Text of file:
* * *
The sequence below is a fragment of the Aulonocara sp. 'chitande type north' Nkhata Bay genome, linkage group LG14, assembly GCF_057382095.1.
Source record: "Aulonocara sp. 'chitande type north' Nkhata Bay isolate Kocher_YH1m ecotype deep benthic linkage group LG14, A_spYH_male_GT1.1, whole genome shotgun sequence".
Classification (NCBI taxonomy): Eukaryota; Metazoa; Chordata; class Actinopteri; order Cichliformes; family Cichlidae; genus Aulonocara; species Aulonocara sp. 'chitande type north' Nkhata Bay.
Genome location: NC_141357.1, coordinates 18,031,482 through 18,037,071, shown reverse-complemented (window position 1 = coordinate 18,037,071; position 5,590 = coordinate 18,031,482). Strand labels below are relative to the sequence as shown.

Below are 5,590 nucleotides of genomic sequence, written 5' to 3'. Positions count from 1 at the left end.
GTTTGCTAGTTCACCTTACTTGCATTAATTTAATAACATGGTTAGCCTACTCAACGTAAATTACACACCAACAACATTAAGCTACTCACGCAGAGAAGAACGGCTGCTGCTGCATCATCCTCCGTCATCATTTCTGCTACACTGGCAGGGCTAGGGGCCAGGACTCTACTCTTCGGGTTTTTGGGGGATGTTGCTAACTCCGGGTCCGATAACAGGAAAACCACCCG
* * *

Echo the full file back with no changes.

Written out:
The sequence below is a fragment of the Aulonocara sp. 'chitande type north' Nkhata Bay genome, linkage group LG14, assembly GCF_057382095.1.
Source record: "Aulonocara sp. 'chitande type north' Nkhata Bay isolate Kocher_YH1m ecotype deep benthic linkage group LG14, A_spYH_male_GT1.1, whole genome shotgun sequence".
Classification (NCBI taxonomy): Eukaryota; Metazoa; Chordata; class Actinopteri; order Cichliformes; family Cichlidae; genus Aulonocara; species Aulonocara sp. 'chitande type north' Nkhata Bay.
Genome location: NC_141357.1, coordinates 18,031,482 through 18,037,071, shown reverse-complemented (window position 1 = coordinate 18,037,071; position 5,590 = coordinate 18,031,482). Strand labels below are relative to the sequence as shown.

Below are 5,590 nucleotides of genomic sequence, written 5' to 3'. Positions count from 1 at the left end.
GTTTGCTAGTTCACCTTACTTGCATTAATTTAATAACATGGTTAGCCTACTCAACGTAAATTACACACCAACAACATTAAGCTACTCACGCAGAGAAGAACGGCTGCTGCTGCATCATCCTCCGTCATCATTTCTGCTACACTGGCAGGGCTAGGGGCCAGGACTCTACTCTTCGGGTTTTTGGGGGATGTTGCTAACTCCGGGTCCGATAACAGGAAAACCACCCG